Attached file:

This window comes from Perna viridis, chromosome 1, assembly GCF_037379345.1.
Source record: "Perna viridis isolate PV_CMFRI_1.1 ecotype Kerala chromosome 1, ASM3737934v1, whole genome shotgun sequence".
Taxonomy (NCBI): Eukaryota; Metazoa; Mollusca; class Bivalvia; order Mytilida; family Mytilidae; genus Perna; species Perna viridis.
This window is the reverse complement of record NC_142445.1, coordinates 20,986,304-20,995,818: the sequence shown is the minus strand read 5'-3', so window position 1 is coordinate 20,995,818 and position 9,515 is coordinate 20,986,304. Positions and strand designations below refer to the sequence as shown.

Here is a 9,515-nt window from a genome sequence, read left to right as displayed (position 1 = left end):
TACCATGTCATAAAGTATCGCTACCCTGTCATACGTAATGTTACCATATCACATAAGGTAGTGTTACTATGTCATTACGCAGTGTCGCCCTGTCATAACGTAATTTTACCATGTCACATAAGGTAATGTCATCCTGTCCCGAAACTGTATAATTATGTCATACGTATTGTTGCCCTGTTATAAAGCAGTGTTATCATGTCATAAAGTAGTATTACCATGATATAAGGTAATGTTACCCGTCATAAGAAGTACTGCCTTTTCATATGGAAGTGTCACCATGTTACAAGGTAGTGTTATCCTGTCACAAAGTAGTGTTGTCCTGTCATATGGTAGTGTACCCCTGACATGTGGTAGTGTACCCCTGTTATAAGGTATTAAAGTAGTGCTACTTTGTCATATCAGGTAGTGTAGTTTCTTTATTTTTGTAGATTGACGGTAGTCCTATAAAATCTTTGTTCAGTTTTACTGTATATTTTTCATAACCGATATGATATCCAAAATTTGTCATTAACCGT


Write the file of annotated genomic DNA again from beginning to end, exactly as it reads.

This window comes from Perna viridis, chromosome 1, assembly GCF_037379345.1.
Source record: "Perna viridis isolate PV_CMFRI_1.1 ecotype Kerala chromosome 1, ASM3737934v1, whole genome shotgun sequence".
Taxonomy (NCBI): Eukaryota; Metazoa; Mollusca; class Bivalvia; order Mytilida; family Mytilidae; genus Perna; species Perna viridis.
This window is the reverse complement of record NC_142445.1, coordinates 20,986,304-20,995,818: the sequence shown is the minus strand read 5'-3', so window position 1 is coordinate 20,995,818 and position 9,515 is coordinate 20,986,304. Positions and strand designations below refer to the sequence as shown.

Here is a 9,515-nt window from a genome sequence, read left to right as displayed (position 1 = left end):
TACCATGTCATAAAGTATCGCTACCCTGTCATACGTAATGTTACCATATCACATAAGGTAGTGTTACTATGTCATTACGCAGTGTCGCCCTGTCATAACGTAATTTTACCATGTCACATAAGGTAATGTCATCCTGTCCCGAAACTGTATAATTATGTCATACGTATTGTTGCCCTGTTATAAAGCAGTGTTATCATGTCATAAAGTAGTATTACCATGATATAAGGTAATGTTACCCGTCATAAGAAGTACTGCCTTTTCATATGGAAGTGTCACCATGTTACAAGGTAGTGTTATCCTGTCACAAAGTAGTGTTGTCCTGTCATATGGTAGTGTACCCCTGACATGTGGTAGTGTACCCCTGTTATAAGGTATTAAAGTAGTGCTACTTTGTCATATCAGGTAGTGTAGTTTCTTTATTTTTGTAGATTGACGGTAGTCCTATAAAATCTTTGTTCAGTTTTACTGTATATTTTTCATAACCGATATGATATCCAAAATTTGTCATTAACCGT